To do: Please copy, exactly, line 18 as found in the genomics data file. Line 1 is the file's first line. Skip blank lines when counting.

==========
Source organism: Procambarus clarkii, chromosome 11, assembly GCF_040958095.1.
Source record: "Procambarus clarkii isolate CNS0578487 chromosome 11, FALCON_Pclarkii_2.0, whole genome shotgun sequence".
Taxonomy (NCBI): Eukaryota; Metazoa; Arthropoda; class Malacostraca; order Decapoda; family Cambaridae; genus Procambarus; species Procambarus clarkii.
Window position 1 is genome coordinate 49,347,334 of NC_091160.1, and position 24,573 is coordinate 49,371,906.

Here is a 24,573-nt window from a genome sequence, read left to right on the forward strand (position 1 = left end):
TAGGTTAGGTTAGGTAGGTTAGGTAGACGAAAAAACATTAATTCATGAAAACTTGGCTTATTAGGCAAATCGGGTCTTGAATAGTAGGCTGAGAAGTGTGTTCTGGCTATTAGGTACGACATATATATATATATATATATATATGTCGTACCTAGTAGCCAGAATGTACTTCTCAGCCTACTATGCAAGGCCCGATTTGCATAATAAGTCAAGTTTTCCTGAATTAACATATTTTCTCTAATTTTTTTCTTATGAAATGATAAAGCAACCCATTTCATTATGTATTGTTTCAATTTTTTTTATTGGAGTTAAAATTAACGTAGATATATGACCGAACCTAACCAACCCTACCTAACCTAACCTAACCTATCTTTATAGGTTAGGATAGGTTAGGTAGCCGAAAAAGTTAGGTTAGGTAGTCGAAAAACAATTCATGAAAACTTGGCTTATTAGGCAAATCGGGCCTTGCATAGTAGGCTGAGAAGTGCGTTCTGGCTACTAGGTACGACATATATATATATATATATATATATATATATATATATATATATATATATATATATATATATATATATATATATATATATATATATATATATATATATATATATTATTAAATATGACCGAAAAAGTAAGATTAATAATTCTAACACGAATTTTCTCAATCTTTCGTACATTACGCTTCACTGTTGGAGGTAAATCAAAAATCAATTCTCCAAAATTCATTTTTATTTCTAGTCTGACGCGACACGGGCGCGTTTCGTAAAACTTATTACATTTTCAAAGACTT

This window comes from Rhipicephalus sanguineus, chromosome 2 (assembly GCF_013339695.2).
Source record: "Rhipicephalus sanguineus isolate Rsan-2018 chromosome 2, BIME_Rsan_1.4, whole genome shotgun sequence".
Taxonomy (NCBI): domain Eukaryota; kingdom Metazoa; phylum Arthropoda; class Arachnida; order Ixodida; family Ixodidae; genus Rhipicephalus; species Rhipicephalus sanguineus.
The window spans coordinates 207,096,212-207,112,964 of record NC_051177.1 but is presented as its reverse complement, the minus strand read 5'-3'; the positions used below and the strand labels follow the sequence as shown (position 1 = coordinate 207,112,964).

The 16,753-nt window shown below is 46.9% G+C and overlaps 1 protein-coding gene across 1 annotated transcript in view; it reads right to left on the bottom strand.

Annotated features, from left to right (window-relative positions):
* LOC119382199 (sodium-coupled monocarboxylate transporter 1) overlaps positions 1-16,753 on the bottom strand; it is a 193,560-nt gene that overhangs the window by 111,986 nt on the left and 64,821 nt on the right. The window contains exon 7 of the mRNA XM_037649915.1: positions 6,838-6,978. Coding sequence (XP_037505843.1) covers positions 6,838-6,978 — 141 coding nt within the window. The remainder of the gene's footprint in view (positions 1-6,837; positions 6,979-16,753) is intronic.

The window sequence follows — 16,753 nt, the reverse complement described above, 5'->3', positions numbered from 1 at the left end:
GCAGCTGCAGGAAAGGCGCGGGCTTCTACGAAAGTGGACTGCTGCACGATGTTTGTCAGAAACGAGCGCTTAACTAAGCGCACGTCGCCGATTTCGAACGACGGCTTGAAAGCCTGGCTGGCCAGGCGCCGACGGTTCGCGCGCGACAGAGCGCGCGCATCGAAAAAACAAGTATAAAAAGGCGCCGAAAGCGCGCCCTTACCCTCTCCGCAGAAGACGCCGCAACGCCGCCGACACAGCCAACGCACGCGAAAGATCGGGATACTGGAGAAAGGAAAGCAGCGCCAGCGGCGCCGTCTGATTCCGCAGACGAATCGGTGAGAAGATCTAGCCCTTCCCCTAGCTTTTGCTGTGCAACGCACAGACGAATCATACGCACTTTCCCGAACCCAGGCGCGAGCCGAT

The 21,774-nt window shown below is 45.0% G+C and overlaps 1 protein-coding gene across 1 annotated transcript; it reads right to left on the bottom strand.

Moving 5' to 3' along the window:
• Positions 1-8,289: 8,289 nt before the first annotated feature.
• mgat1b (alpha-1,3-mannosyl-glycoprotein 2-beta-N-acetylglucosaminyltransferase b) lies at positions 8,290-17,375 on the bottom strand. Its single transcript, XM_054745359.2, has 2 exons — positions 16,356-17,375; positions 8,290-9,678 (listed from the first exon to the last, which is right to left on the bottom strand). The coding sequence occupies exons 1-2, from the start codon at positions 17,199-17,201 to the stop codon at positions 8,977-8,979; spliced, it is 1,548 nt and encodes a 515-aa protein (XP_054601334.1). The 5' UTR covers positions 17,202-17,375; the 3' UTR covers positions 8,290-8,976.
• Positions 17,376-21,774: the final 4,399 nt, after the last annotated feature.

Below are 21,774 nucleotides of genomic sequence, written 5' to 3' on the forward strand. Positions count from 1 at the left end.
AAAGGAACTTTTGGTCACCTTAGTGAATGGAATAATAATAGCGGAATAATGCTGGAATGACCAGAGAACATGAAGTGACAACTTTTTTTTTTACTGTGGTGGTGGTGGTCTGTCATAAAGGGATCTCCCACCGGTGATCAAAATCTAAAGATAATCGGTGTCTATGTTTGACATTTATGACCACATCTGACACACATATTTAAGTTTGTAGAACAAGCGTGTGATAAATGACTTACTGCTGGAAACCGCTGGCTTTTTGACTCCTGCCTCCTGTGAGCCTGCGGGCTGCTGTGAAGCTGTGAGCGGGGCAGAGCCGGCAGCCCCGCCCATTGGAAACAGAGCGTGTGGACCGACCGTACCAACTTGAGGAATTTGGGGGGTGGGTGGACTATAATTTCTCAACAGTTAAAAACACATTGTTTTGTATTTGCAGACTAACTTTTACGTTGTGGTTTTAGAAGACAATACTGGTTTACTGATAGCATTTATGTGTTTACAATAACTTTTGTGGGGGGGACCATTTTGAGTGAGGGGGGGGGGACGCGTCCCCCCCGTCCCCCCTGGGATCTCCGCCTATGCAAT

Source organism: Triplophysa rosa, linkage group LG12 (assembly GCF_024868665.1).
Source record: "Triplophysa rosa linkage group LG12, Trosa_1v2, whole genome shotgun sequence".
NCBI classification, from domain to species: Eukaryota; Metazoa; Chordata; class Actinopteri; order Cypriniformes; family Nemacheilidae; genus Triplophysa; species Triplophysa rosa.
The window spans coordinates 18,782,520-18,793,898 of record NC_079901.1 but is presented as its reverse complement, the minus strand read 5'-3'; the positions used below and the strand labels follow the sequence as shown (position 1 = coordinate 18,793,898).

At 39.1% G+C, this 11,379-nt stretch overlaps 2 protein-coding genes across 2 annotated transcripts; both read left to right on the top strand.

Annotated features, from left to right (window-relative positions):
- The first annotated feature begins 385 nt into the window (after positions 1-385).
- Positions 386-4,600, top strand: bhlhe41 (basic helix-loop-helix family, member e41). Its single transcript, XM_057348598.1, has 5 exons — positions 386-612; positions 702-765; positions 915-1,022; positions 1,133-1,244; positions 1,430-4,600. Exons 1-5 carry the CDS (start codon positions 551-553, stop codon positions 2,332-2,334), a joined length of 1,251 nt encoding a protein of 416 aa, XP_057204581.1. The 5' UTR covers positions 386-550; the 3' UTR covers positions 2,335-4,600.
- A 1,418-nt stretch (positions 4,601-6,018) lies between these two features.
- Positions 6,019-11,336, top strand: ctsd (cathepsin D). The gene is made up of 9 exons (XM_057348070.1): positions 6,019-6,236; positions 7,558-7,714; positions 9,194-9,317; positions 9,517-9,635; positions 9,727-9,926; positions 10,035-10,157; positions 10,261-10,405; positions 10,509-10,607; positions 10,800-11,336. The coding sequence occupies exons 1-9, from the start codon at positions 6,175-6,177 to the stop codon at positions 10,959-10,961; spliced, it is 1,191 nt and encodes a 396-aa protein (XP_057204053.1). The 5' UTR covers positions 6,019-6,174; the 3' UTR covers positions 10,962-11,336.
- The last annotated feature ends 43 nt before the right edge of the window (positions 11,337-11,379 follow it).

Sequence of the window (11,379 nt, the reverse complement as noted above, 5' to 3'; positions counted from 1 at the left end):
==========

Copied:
• Positions 1-8,289: 8,289 nt before the first annotated feature.